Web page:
6) Tell us about yourself.
This question can be asked in various forms, including: what do you enjoy doing in your free time? What is your favourite book/meal/activity etc.? Essentially, this is an ice breaker type of question. For this question, the interviewer wants to know a little more about you, using your own words. Focus on all the things that make you the special person you are today. To start, I would advise taking a general approach comprised of where you grew up, the size of your family, what your relationship with your family and siblings was/is like, followed by a brief overview of your academic trajectory. Remember, they have all your academic information so don’t go into depth about academics. Next, you can pick one or two specific experiences in your life that shaped who you are as a person today – goals, morals and values; your life compass so to speak. These experiences are generally high impact and very personal in nature.
7) Why would you like to pursue (insert specialty of choice here)?
This question measures your understanding of the specialty on many levels. First off, do you understand what the specialty is about? This includes what type of practice and what aspect of medicine this specialty encompasses (acute vs. chronic care, procedural vs. non-procedural specialty). I can think of at least one thing in each sub-specialty of medicine that is exciting, but at the end of the day you have to love the bread and butter of the specialty you are picking, or you will be unhappy. This is your opportunity to show case your insight when it comes to your specialty of choice and relaying an understanding of what you like and what you dislike about the specialty. Finally, it is imperative that you have an understanding of the challenges facing the specialty, what changes might be on the horizon and how that will impact future practice.
8) Why would you like to join our program?
This question has a two-answer component: a) aspects of the program that you like, and; b) aspects of the city which the program is in that you like. When speaking about the program, make sure that you have thoroughly researched the program and have prepared an answer as to what you like about the program. Some of the things that you can comment on are: resident peer and mentor support, global health, research support, resident affairs office, protected research and academic time, program size (small or big), diversity of clinical experience and supports for preparing for licencing. When speaking about the city, things that you can comment on are: presence of friends or family who will be a good support system for you during residency, any personal connection you may have to the city, and aspects of the city you believe will enrich your life. At the end of the day, you have to remember that this is a job interview; the program is assessing whether you would be a good fit for their program but you also have to assess whether this program is a good fit for you. Showing the interviewer that you know their program and their city and have thought about how this will support you to be the best resident you can be leaves a strong impression of a strong and insightful candidate.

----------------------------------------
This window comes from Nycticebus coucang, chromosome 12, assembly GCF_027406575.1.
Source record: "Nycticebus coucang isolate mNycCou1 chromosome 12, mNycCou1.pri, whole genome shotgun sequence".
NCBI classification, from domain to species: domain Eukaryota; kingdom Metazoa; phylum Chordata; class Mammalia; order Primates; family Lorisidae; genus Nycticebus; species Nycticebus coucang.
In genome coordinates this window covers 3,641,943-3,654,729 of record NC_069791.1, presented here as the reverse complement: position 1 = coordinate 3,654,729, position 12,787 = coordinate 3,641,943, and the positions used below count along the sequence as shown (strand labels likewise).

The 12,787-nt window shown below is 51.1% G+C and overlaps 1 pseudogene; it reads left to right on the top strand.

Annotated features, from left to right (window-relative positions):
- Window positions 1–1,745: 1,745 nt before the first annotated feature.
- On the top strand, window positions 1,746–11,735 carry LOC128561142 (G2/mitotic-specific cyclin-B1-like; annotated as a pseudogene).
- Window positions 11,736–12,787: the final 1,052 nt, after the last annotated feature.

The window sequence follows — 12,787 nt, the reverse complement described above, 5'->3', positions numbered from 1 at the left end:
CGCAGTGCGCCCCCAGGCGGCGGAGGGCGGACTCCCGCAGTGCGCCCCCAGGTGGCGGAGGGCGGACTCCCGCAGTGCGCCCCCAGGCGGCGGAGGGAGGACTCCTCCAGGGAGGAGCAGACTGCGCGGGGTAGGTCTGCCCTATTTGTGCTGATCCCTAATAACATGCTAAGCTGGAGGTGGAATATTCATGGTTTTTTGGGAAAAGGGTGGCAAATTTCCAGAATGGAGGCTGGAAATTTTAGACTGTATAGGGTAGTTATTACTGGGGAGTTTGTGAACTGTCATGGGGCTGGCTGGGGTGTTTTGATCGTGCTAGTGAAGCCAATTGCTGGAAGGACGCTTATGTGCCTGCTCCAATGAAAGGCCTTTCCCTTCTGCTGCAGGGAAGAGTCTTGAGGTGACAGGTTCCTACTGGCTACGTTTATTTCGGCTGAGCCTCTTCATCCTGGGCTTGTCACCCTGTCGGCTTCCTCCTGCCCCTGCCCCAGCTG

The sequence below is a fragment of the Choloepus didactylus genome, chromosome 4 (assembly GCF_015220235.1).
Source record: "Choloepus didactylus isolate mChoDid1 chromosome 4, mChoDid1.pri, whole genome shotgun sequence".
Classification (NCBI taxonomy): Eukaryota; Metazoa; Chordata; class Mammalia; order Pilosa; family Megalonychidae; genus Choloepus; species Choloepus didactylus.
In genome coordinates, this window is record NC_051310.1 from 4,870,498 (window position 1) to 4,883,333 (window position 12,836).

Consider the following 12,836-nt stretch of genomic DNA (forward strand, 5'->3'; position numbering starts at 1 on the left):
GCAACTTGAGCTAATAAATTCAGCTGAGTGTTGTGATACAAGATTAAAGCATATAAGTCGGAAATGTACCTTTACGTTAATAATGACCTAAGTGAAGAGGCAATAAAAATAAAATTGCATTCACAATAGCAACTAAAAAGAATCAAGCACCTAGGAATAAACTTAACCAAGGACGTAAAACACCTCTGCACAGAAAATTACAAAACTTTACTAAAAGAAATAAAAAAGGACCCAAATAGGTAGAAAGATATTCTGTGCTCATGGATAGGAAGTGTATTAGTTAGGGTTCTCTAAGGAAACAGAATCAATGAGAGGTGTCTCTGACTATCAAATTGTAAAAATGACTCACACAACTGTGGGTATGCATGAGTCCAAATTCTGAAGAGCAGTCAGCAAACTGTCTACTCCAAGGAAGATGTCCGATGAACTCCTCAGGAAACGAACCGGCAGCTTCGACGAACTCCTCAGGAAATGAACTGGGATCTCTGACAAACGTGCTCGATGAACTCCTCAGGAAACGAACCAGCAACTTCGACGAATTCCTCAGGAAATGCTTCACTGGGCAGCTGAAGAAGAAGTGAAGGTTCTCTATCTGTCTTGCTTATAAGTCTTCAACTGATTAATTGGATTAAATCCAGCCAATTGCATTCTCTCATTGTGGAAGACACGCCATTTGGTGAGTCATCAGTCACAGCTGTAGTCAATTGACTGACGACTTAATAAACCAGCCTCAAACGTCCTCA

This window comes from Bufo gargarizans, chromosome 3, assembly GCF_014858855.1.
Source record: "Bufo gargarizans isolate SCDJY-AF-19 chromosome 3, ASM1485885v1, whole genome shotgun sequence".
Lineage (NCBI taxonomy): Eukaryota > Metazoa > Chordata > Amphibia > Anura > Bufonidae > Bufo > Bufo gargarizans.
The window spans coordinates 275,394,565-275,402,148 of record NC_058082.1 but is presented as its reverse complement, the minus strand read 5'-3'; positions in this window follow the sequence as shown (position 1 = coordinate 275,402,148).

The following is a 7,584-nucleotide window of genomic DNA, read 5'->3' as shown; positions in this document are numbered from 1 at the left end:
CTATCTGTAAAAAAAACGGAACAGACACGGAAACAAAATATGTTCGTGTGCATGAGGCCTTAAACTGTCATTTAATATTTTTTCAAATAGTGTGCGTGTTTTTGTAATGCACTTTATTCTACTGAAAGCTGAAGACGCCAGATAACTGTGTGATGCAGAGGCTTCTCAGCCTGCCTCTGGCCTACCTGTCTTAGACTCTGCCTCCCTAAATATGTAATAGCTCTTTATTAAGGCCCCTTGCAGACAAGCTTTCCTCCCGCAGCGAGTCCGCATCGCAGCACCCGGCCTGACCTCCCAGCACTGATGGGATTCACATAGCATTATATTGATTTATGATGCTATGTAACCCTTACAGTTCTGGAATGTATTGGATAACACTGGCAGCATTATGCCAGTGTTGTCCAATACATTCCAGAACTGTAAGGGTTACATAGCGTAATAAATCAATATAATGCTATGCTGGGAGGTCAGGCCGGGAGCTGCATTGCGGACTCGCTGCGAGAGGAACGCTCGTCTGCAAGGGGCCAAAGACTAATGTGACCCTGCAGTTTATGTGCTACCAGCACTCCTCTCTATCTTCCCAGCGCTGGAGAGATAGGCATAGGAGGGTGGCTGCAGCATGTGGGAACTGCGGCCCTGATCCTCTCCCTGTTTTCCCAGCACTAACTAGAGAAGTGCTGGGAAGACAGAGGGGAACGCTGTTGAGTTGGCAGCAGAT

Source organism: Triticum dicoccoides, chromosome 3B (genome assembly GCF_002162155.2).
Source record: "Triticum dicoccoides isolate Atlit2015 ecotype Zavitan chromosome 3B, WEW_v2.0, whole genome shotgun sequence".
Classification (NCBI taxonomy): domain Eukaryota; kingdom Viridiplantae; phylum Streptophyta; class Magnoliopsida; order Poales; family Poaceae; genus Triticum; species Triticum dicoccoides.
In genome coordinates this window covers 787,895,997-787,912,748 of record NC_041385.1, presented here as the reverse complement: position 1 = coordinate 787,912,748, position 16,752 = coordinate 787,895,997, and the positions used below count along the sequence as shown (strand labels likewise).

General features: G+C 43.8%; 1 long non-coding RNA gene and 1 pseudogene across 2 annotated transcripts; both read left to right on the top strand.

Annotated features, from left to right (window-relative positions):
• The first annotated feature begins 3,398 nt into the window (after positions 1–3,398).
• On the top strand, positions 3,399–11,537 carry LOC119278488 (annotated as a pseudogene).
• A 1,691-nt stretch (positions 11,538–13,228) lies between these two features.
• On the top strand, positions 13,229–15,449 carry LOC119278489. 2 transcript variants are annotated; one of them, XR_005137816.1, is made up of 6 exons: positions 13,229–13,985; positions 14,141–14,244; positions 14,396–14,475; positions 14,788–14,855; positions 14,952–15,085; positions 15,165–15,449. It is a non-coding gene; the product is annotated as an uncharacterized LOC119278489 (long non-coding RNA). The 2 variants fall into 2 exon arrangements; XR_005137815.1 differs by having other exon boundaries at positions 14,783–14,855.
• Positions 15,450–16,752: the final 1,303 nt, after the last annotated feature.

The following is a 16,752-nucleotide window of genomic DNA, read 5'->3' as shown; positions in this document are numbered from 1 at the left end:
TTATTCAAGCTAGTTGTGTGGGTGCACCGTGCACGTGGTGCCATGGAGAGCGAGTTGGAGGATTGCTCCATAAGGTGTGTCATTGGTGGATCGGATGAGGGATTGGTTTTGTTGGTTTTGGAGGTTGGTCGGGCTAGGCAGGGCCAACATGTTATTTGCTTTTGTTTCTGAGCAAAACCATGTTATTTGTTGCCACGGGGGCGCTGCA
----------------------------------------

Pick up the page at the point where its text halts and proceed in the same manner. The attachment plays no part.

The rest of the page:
9) What differentiates you from other candidates?
While this question might not be asked directly, a lot of questions interrogate this angle. It is important to understand that most candidates who have made it to the interview stage will make great physicians. This leaves other key aspects of a good trainee besides strong academics to be desired or sought after. Remember, this is a job interview which is very unique. Programs are looking for candidates who will perform clinical duties but are also good learners. With that in mind, what do you think makes a good resident? From the work perspective, a diligent, hard working candidate with attention to detail is important. From a learner perspective, it is important to be self aware, understand your limitations and know when to call for help if required. Additionally, humble candidates who are open to feedback and are coachable is always a plus. Its very hard to teach someone who is not humble and appreciative of new ways to do things. Finally, residencies can range from 2 to 6 years and being personable goes a very long way. If I will be working with you for the next 2 to 6 years, I would want someone who is adaptable and easy to get along with.
10) Please explain the following…
Not every candidate has something on their CV or application that warrants discussing or clarification during the interview. However, you would be surprised what programs are interested in seeking clarification when it comes to one’s application. Residency selection committees and program directors want to give you an opportunity to explain any discrepancies or red flags on your application. These things could be obvious, such as taking a year off, failure of an exam or the identification of lots of elective time spent in a different specialty. The less obvious questions can revolve around lots of research experience in a school that focuses more on clinical practice, or rural vs. urban experiences in schools which serve the opposite demographic. For questions related to academic performance or red flags, programs want to know a little bit more about the circumstances surrounding the event. Were you going through a rough time? If so tell us about it and how did you handle that time of your life? What did you learn from the experience and how are you a stronger candidate today? Residency training programs are tough, proving to result in ample demand on both your time and cognitive load. Programs want to ensure that candidates will be able to endure the academic rigors of their program. With regards, to the less obvious questions stated above, ultimately, programs want to make sure that you are a good fit for the program and generally, that’s where these questions stem from. For example, non-research-oriented programs want to make sure that research-oriented candidates understand that their program is mostly focused on clinical practice to avoid disappointment later down the line. The converse is true as well; research heavy programs want to make sure that candidates understand research is a big part of the program they hope to join. Similarly, questions regarding rural vs. urban experiences center around expectations of the type of clinical practice and the opportunities which will be available to the resident. Remember, this is your opportunity to explain to the selection committee how you are a good candidate for their program. With that being said, this is a two-way street. If you find that a program is focused more on academic activities or experiences which don’t suit your goals of what type of clinician you want to be, then most likely, this training program is not for you.